Ben Nadel
On User Experience (UX) Design, JavaScript, ColdFusion, Node.js, Life, and Love.
Ben Nadel at Scotch On The Rocks (SOTR) 2011 (Edinburgh) with: Kirsty Lansdell and James Allen
Ben Nadel at Scotch On The Rocks (SOTR) 2011 (Edinburgh) with: Kirsty Lansdell ( @kirstylansdell ) and James Allen@CFJamesAllen )

Creating An HTML Dropdown Menu Component In Angular 2 Beta 11

By Ben Nadel on

Learning Angular 2 Beta has been a non-trivial effort. As I described it on the Adventures in Angular podcast, it's a bit like having a stroke and needing to relearn everything you think you knew about AngularJS application development. Part of what makes it hard to learn is that I'm not using it in production yet; so, I don't get to leverage the continual daily exposure that I'd normally get at work. To make up for this, I try to build little demo components that give my research and development (R&D) some direction.


 
 
 

 
 Todd Motto on building a dropdown nav. 
 
 
 

A couple of months ago, in a Twitter conversation, Todd Motto had suggested that a great learning exercise is trying to build a dropdown menu component. This is something that I've done in the past, using AngularJS 1.x; and, I totally agree - it's a fairly small yet sufficiently complex task. So, I set about trying to create an HTML dropdown menu in Angular 2 Beta.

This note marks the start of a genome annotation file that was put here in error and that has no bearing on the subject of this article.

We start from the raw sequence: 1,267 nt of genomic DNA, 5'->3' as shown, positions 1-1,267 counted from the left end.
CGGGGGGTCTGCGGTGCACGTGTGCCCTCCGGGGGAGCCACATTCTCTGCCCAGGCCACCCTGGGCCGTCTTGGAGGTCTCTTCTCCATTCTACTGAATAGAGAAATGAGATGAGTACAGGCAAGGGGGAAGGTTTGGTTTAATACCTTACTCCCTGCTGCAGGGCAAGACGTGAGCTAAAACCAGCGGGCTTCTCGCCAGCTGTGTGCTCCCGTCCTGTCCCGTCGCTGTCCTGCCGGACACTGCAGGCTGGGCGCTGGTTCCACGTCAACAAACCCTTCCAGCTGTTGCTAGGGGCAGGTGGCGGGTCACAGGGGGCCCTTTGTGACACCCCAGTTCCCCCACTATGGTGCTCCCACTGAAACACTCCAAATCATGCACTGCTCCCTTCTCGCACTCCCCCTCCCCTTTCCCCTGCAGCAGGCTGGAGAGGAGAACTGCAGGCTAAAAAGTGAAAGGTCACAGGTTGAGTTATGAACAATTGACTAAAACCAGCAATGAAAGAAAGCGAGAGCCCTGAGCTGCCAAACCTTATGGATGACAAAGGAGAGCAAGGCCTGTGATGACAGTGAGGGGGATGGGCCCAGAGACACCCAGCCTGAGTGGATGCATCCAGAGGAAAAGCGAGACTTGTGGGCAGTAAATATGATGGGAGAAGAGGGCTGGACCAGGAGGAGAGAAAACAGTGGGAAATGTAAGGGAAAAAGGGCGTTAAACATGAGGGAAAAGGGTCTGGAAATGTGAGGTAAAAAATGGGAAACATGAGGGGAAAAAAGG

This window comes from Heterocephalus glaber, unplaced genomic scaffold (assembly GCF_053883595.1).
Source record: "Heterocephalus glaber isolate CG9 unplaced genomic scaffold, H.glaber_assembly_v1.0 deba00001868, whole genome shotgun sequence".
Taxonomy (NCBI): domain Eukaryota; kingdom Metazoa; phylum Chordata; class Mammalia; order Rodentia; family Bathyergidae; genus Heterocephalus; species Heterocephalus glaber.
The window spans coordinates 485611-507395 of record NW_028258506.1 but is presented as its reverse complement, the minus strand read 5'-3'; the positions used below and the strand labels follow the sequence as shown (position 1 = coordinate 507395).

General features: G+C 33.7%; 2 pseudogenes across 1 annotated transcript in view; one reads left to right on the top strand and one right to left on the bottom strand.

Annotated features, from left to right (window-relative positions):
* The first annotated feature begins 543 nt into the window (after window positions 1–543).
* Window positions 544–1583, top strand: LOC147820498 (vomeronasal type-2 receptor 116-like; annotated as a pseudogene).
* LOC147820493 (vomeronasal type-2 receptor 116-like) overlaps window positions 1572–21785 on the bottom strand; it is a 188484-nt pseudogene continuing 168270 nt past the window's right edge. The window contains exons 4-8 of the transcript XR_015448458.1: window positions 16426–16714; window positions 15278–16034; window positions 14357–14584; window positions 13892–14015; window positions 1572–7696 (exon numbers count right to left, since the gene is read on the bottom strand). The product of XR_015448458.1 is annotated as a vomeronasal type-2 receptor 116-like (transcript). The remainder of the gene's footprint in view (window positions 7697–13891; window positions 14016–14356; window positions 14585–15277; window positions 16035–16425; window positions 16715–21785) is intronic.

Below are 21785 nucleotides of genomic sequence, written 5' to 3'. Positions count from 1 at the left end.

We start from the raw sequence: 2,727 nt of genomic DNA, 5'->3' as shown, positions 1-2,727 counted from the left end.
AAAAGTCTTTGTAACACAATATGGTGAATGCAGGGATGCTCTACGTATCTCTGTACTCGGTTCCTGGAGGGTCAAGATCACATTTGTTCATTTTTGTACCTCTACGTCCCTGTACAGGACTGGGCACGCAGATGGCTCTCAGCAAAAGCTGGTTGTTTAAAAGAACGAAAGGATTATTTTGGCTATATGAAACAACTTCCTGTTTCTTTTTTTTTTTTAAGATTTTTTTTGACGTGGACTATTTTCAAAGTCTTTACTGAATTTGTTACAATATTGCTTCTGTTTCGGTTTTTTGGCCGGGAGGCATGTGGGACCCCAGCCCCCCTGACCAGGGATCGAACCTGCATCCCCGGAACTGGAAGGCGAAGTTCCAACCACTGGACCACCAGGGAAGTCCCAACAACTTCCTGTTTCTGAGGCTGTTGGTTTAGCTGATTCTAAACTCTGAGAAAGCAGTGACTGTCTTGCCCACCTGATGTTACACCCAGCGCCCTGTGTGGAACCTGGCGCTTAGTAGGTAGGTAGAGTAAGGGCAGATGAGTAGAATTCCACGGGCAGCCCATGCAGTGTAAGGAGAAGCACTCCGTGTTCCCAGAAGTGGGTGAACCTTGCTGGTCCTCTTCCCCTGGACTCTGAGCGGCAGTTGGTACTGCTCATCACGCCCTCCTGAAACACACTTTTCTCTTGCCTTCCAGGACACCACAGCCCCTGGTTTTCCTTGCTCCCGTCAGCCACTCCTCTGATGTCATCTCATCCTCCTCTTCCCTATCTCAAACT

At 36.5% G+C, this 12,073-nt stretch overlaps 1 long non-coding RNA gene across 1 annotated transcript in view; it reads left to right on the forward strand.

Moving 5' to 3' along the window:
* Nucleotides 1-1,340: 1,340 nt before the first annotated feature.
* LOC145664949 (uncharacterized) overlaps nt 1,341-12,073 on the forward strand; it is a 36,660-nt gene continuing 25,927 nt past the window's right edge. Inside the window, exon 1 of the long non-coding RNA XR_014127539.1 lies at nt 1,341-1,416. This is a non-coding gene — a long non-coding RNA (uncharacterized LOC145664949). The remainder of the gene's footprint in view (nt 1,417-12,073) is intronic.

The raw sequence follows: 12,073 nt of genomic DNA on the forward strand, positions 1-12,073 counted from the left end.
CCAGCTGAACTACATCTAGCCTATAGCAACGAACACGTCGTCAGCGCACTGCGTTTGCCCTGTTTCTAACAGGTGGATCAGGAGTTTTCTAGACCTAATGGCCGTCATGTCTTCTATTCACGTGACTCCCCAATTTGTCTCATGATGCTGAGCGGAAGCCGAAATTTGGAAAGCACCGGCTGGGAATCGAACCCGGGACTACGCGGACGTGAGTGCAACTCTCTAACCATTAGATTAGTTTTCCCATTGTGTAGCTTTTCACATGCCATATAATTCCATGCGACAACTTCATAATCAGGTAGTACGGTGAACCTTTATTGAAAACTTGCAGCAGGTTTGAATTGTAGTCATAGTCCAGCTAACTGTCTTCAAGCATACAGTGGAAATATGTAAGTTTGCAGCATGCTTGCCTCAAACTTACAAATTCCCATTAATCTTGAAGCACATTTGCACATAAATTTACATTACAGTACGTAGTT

Run this demo in my JavaScript Demos project on GitHub.

I started this exercise in Beta 1 and I finally finished it in Beta 11. This was not due to laziness - this was due to complexity. Every time that I tried to move forward on this component, I stumbled over some new feature or caveat of Angular 2 that took me on a tangential learning adventure. If I had to guess, I'd say that a good third of the blog posts that I've written on Angular 2 were in an effort to move closer to an HTML dropdown menu solution.

The goal of this component was to be able to let the user provide arbitrary HTML markup for the items in the options menu. This was done through inter-component communication in which the HtmlMenuItem components exposed their ElementRef values to the HtmlMenu component upon request. The HtmlMenu component then used the BrowserDomAdapter to render the selected HtmlMenuItem component as HTML in the menu root.

Because I am quite tired today; and, because this post is really just an aggregation of many other post that I've written, I'm going to offer up the code without much additional explanation. Take this as you will. I've tried to leave lots of relevant comments in the code.

  • <!doctype html>
  • <html>
  • <head>
  • <meta charset="utf-8" />
  •  
  • <title>
  • Creating An HTML Dropdown Menu Component In AngularJS 2 Beta 11
  • </title>
  •  
  • <link rel="stylesheet" type="text/css" href="./demo.css"></link>
  • </head>
  • <body>
  •  
  • <h1>
  • Creating An HTML Dropdown Menu Component In AngularJS 2 Beta 11
  • </h1>
  •  
  • <my-app>
  • Loading...
  • </my-app>
  •  
  • <!-- Load demo scripts. -->
  • <script type="text/javascript" src="../../vendor/angularjs-2-beta/11/es6-shim.min.js"></script>